Oregon Route 273 ("OR 273") is a 12.42-mile State Highway which is begins at Interstate 5 ("I-5") near the California State Line. OR 273 crosses the 4,516-foot highway Siskiyou Pass and winds through the Siskiyou Mountains to a terminus at OR 66 at the southern shore of Emigrant Lake. OR 273 is an original segment of what was once US Route 99 ("US 99"). The map below from Wikipedia depicts the route of OR 273.
This blog is part of the larger Gribblenation US Route 99 Page. For more information pertaining to the other various segments of US Route 99 and it's three-digit child routes check out the link the below.
Part 1; the history of Siskiyou Pass, US Route 99, and Oregon Route 273
Siskiyou Pass of the Siskiyou Mountains has a lengthy history of being a vital transportation corridor between Oregon and California. The first documented European crossing of Siskiyou Pass was made in February of 1827 by a Hudson Bay Company fur trader Peter Skene Ogden. Siskiyou Pass was part of a route which would become a well traveled migrant road by the time of the California Gold Rush. This road was originally known as the Oregon-California Trail but would later be known as the Siskiyou Trail. The Oregonian detailed much of the road based history of Siskiyou Pass in a January 22nd, 1968 article (courtesy Jonathan Ledbetter of the Historic US Highway 99 Facebook Group).
According to the Oregonian the Oregon Territorial Legislature granted a twenty year toll franchise to Micheal Thomas & Associates to operate the Siskiyou Wagon Road Company. Thomas would later sell his franchise toll road rights to Captain Lindsay Applegate. The Siskiyou Mountain Wagon Road would subsequently open on August 28th, 1859. Applegate would later sell his toll franchise rights which in turn eventually changed hands to the possession Clay Dollarhide and George Patterson. Given Oregon had become a State in February of 1859 an agreement was reached which would keep the Siskiyou Mountain Wagon Road under lease for ten years which would then be purchased by Jackson. By 1869 Jackson County did not have the money to purchase the Siskiyou Mountain Wagon Road which was subsequently purchased fully by the Dollarhide family. The Siskiyou Mountain Wagon Road can be seen connecting Ashland, Oregon to Henley, California on the 1872 Bancroft's Map of Oregon, Washinginton, Idaho, Montana, and British Columbia.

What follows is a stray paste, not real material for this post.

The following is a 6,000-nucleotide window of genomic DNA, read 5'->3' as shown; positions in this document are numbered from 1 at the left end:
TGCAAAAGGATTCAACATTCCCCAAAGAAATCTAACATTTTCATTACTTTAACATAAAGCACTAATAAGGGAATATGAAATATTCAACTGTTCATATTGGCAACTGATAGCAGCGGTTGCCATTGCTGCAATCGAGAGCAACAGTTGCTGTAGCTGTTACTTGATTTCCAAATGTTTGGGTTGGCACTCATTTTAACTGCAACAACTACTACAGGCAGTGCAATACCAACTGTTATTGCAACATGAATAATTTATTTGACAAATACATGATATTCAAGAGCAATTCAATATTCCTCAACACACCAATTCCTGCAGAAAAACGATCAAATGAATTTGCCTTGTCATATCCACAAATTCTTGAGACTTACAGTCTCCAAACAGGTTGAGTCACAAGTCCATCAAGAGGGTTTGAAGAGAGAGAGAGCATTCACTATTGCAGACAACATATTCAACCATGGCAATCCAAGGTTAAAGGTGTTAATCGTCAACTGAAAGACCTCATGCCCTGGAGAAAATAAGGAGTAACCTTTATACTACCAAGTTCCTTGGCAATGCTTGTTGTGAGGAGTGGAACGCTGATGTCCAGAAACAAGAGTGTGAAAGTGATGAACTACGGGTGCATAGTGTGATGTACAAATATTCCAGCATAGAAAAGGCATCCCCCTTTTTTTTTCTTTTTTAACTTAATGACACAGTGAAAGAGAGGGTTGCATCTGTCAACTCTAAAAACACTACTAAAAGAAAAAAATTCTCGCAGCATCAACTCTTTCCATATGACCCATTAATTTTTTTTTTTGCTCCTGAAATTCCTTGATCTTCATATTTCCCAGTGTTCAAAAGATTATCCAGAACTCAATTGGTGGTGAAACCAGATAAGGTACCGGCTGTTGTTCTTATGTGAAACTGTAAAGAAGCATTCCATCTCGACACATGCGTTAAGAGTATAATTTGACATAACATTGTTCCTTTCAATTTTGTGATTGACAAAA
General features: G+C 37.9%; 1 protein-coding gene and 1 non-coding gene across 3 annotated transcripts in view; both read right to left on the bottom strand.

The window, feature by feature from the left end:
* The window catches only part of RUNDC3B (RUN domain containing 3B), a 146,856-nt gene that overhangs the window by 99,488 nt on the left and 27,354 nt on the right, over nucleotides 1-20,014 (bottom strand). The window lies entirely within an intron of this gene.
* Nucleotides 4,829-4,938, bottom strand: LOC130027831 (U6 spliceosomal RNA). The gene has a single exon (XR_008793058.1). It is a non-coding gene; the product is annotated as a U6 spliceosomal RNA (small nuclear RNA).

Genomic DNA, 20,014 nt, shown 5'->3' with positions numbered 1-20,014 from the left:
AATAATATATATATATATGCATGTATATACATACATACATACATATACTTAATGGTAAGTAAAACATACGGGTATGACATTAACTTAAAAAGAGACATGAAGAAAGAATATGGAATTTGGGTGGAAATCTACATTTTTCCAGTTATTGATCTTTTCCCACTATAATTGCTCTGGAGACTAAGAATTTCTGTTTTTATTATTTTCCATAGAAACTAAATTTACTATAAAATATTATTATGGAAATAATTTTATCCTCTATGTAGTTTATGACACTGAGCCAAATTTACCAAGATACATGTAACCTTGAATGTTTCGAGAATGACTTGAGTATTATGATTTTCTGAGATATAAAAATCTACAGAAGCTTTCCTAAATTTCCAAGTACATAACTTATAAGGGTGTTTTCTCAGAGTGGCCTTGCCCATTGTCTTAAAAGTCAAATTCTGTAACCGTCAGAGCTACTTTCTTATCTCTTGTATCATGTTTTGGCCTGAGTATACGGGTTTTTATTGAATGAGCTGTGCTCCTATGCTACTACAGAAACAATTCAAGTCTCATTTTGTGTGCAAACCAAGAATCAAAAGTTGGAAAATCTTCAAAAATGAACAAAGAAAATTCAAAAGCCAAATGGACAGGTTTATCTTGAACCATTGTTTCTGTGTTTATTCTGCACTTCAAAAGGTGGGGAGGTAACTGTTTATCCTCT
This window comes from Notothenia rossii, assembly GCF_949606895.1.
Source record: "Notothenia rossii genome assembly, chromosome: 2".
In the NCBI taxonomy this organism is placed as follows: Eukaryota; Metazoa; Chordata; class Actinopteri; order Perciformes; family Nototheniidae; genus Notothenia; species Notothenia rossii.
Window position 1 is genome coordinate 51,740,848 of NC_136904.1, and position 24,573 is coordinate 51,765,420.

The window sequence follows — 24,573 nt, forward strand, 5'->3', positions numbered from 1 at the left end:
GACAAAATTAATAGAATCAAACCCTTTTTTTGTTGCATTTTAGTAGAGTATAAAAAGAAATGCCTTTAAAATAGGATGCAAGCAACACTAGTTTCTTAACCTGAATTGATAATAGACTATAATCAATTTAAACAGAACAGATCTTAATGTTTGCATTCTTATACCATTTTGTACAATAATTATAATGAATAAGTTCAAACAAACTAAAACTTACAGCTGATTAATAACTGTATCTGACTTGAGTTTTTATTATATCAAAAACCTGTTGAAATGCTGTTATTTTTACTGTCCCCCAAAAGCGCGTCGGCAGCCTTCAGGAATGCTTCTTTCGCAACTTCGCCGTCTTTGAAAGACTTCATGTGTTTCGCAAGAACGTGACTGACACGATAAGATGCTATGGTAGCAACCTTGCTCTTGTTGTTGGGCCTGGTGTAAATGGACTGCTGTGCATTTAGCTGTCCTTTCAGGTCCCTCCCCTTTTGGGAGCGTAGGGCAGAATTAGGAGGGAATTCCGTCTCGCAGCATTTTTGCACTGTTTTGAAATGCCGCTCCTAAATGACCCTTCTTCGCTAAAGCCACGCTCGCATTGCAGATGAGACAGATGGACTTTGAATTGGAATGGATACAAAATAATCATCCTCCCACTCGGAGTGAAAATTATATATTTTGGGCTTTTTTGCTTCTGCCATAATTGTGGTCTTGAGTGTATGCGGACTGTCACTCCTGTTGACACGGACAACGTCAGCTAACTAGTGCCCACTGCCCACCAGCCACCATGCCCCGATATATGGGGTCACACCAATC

By 1887 the Southern Pacific Railroad completed it's line over Siskiyou Pass following the construction of Tunnel #13. The Southern Pacific Railroad followed much of the grade of the Siskiyou Mountain Wagon Road and established siding facilities. The 1903 Rand McNally Map of Oregon shows numerous sidings (Steinman, Siskiyou, Colestin, and Gregory) flanking the Southern Pacific and Siskiyou Mountain Wagon Road.
In 1913 the Pacific Highway was established as an organized Auto Trail Association borne out of the Good Roads movement. According to the Oregonian a new route for the Pacific Highway was plotted following much of the existing Siskiyou Mountain Wagon Road. The State of Oregon faced numerous hurdles attempting to purchase the necessary right-of-way from the Dollarhide Family. Initially only the right-of-way from Barson Ranch to Steinman had been purchased by the State of Oregon but not south to the California State Line. This early right-of-way purchase led to the construction of the 1914 Steinman Overcrossing which can be seen in the photo below during 1920 (credit Daniel Nauman of the Historic Highway 99 Facebook Group).
The Dollarhide Family lost a court injunction in 1915 to block the construction of the Pacific Highway. Subsequent to losing their court battle the Dollarhide's sold their remaining right-of-way to the State of Oregon for $1,000 dollars. The incomplete Pacific Highway can be seen utilizing what remained of the Siskiyou Mountain Wagon Road south of Steinman on the 1917 California State Automobile Association Map. Notably; the incomplete Pacific Highway can be seen entering Siskiyou County, California near the siding of Hilt and following Legislative Route Number 3 via Hornbrook Highway southward towards the Klamath River.
According to the Oregonian the Pacific Highway was completed over Siskiyou Pass by 1920 and reportedly was the first fully paved Auto Trail in the County. This new route over Siskiyou Pass was a vast improvement over the Siskiyou Mountain Wagon Road and was designated as part of Oregon Route 1 in 1917. The Pacific Highway would have crossed into California and Siskiyou County onto Legislative Route Number 3 via what is now Jefferson Road towards Hornbrook. The Pacific Highway, National Park to Park Highway, and Oregon Route 1 can all be seen crossing Siskiyou Pass on the 1924 Rand McNally Map of Washington, Oregon, and Idaho.
Below the Steinman Overcrossing can be seen during an unknown year (courtesy Jonathan Ledbetter of the Historic US Highway 99 Facebook group).
Steinman Overcrossing circa 1920 (courtesy Daniel Nauman of the Historic US Highway 99 Facebook group).
Pacific Highway during the early 1920s crossing the 4,516 foot high Siskiyou Pass (courtesy Daniel Nauman of the Historic US Highway 99 Facebook group).
The Pacific Highway during the early 1920s north of Siskiyou Pass (courtesy Daniel Nauman of the Historic US Highway 99 Facebook group).